Do you or our readers know of anything like this? Any programmers out there wanting to tackle this?
-- Paul Verizzo(Vivid Details' Test Strip (http://www.vividdetails.com) and ColorVision's Profiler RGB (http://www.colorcal.com) will both allow you to modify your printer's output. We've been using Profiler and like it very much (it creates a profile that automatically corrects color every time you print).... Unfortunately, printers simply cannot print all the colors monitors can display. These different color gamuts are accommodated by a device profile in one of two ways: either by dropping the out of gamut colors (think of a penny you can slide anywhere on top of a quarter; only what the penny covers is printed) or by changing every color a bit (shrinking the quarter to fit the penny).... You might search http://www.profilecentral.com for a free profile for your printer. -- Editor)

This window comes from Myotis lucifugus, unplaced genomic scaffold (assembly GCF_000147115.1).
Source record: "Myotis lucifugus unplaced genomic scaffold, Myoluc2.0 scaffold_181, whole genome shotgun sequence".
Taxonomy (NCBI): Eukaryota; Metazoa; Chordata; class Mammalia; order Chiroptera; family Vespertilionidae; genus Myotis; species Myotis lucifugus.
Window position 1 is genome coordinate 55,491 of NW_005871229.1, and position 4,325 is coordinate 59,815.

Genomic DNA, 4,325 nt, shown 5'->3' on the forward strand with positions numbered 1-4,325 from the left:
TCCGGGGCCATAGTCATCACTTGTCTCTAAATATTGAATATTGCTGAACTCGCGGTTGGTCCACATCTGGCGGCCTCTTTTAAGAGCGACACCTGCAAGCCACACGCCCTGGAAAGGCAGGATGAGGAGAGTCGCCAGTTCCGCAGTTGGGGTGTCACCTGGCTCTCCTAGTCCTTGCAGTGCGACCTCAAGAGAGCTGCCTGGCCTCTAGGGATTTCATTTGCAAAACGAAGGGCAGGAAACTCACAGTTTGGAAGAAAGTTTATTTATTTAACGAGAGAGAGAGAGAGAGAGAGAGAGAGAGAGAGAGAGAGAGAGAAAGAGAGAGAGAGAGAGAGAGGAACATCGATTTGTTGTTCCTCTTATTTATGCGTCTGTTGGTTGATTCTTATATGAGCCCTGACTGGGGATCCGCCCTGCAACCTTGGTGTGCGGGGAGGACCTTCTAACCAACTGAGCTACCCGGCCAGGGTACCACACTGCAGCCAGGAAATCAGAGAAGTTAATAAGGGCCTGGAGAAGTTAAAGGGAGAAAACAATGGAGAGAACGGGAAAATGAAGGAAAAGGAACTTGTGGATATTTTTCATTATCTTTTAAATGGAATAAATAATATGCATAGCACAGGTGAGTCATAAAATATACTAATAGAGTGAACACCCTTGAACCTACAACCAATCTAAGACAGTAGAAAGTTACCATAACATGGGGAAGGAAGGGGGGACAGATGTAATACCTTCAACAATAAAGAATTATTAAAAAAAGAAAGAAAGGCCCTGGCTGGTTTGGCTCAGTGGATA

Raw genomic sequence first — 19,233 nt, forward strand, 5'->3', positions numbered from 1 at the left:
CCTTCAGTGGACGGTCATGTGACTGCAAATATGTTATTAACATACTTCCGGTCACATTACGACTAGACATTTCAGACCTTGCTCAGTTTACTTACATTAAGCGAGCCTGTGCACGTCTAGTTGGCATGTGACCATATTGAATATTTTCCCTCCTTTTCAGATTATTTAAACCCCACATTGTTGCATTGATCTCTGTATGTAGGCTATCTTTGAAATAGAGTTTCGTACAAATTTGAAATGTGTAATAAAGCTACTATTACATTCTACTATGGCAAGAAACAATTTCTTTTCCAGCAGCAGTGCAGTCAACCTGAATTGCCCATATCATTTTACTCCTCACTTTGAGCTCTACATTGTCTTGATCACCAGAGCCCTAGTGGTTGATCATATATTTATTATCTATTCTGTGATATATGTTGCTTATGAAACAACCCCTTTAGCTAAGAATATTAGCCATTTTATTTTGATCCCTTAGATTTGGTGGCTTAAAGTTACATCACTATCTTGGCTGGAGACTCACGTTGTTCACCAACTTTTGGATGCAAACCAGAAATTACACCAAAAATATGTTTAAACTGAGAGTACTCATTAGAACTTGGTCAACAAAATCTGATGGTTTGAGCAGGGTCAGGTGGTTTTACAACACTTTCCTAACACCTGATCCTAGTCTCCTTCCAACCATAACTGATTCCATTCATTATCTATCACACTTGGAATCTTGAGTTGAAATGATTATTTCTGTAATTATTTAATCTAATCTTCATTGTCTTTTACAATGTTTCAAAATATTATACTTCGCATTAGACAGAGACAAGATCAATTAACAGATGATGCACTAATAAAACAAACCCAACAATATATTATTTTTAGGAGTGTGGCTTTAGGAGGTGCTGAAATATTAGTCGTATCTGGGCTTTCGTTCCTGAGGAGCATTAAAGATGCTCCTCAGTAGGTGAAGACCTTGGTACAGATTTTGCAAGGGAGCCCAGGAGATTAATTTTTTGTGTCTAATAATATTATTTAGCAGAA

Do cosmetic counters make you sneeze? Try the online makeover at EZface.Com (http://www.ezface.com). Upload a digital photo of yourself to see color correction in a whole new light.
Casio has announced two new Wrist Cameras. Available in September, the $269 WQV3D-8 (metal band) and $249 WQV3-1 (resin band) sport a new 25,000-pixel color CMOS sensor that captures up to 80 images.
InfoTrends (http://www.infotrends-rgi.com) expects the installed base of digicams in North America to reach 21 million or 18 percent of all households. Despite the downturn in the economy, the digicam market has been more resilient than others. In 2001, digicam unit sales are forecast to reach 9.4 million, a growth of 55 percent over 2000. This year, digicam unit sales will nearly match mass market scanner unit sales.